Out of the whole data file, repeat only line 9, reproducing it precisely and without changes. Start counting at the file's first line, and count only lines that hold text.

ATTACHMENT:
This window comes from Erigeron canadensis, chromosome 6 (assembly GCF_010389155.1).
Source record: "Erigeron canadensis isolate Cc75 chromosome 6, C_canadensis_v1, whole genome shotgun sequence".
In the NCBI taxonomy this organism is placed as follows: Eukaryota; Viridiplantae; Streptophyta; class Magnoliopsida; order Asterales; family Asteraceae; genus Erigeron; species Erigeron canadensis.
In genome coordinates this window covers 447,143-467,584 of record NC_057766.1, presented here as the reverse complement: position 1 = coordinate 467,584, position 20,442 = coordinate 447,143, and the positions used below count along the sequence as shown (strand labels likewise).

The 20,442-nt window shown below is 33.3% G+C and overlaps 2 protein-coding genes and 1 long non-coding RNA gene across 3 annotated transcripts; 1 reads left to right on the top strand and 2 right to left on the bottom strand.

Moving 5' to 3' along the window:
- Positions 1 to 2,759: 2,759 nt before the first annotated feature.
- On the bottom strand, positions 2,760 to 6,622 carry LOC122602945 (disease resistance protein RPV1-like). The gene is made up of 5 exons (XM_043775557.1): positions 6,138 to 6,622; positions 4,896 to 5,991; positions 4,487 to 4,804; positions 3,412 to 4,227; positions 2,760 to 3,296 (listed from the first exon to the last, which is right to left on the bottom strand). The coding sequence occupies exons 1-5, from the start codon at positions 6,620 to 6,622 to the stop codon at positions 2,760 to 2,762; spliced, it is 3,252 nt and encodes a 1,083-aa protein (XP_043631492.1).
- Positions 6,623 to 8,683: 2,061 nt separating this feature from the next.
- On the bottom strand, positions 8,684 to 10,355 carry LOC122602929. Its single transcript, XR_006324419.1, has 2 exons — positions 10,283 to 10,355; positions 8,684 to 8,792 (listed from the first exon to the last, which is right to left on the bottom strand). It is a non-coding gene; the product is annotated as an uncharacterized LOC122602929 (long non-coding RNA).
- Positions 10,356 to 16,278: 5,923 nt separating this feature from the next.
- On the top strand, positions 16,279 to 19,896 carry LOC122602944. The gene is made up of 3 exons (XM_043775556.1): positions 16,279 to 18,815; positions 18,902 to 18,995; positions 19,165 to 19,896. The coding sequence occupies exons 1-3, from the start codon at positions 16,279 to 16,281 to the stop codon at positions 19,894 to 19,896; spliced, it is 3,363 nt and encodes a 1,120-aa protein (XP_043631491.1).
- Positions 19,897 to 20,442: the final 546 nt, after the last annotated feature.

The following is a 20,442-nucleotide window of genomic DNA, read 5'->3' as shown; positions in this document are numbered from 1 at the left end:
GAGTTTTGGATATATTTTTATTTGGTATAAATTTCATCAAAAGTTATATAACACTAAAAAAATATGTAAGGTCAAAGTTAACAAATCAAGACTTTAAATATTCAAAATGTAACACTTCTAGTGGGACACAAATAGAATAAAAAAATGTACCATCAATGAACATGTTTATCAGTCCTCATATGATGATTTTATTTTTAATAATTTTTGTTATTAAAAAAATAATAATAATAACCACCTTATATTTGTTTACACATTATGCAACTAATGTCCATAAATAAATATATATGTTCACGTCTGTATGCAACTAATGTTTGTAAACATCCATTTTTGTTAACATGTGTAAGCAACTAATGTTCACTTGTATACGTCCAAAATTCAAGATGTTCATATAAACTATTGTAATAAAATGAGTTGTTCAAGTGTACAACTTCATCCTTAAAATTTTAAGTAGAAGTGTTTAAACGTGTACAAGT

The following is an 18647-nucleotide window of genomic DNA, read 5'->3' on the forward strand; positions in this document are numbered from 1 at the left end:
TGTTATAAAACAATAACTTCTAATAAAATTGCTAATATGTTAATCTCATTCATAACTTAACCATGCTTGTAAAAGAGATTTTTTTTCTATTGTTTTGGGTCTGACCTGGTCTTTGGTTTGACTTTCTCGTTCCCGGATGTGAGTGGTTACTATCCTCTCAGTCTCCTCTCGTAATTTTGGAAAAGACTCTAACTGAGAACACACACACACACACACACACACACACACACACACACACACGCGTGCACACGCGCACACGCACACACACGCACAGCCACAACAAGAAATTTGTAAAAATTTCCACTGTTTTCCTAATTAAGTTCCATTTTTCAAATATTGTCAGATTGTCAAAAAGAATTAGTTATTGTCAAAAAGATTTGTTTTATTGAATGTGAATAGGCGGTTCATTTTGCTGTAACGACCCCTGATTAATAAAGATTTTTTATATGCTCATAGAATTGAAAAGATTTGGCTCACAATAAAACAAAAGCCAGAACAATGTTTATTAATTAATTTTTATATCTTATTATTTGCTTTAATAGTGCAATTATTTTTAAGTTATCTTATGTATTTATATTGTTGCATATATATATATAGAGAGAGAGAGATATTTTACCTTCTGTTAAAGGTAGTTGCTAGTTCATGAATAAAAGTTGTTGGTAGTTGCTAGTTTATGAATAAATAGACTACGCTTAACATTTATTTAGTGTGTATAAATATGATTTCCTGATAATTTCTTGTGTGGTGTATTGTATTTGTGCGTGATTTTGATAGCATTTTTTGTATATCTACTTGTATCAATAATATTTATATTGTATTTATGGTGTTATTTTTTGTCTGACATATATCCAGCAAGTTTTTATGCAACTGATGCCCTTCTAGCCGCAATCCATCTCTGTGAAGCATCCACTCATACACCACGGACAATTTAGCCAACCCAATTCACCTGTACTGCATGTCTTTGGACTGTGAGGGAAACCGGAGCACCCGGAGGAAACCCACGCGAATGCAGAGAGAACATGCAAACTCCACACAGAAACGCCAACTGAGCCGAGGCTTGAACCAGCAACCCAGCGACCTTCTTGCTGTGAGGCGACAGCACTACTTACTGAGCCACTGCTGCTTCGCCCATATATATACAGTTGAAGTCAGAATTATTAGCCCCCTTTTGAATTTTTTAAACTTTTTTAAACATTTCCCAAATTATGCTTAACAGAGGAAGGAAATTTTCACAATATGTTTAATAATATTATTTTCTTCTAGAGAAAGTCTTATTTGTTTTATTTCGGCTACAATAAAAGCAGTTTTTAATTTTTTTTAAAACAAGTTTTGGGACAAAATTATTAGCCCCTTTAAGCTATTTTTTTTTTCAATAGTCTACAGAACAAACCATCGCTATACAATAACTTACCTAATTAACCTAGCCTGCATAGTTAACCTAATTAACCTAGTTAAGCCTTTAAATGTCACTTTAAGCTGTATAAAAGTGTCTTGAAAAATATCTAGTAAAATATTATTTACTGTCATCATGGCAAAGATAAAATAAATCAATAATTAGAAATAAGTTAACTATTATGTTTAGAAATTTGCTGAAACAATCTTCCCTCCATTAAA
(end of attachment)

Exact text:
- Positions 6,623 to 8,683: 2,061 nt separating this feature from the next.